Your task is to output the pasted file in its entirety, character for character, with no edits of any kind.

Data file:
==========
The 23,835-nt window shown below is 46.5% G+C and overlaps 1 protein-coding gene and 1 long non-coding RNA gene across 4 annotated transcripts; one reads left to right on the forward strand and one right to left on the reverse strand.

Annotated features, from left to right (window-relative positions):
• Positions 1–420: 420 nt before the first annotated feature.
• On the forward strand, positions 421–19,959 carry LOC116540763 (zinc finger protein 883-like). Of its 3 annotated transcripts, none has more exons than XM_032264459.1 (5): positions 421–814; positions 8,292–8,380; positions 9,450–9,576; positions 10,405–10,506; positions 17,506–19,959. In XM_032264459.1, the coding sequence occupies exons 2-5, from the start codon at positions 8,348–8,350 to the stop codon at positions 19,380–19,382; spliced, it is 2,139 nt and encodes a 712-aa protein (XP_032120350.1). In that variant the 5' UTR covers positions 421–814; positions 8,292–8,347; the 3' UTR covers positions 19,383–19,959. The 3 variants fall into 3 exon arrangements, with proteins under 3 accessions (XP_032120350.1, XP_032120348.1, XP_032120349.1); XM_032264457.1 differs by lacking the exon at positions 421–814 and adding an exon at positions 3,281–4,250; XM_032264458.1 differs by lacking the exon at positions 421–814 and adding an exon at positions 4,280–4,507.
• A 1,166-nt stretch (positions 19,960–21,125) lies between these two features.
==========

The 23,835-nt window shown below is 46.5% G+C and overlaps 1 protein-coding gene and 1 long non-coding RNA gene across 4 annotated transcripts; one reads left to right on the forward strand and one right to left on the reverse strand.

Annotated features, from left to right (window-relative positions):
• Positions 1–420: 420 nt before the first annotated feature.
• On the forward strand, positions 421–19,959 carry LOC116540763 (zinc finger protein 883-like). Of its 3 annotated transcripts, none has more exons than XM_032264459.1 (5): positions 421–814; positions 8,292–8,380; positions 9,450–9,576; positions 10,405–10,506; positions 17,506–19,959. In XM_032264459.1, the coding sequence occupies exons 2-5, from the start codon at positions 8,348–8,350 to the stop codon at positions 19,380–19,382; spliced, it is 2,139 nt and encodes a 712-aa protein (XP_032120350.1). In that variant the 5' UTR covers positions 421–814; positions 8,292–8,347; the 3' UTR covers positions 19,383–19,959. The 3 variants fall into 3 exon arrangements, with proteins under 3 accessions (XP_032120350.1, XP_032120348.1, XP_032120349.1); XM_032264457.1 differs by lacking the exon at positions 421–814 and adding an exon at positions 3,281–4,250; XM_032264458.1 differs by lacking the exon at positions 421–814 and adding an exon at positions 4,280–4,507.
• A 1,166-nt stretch (positions 19,960–21,125) lies between these two features.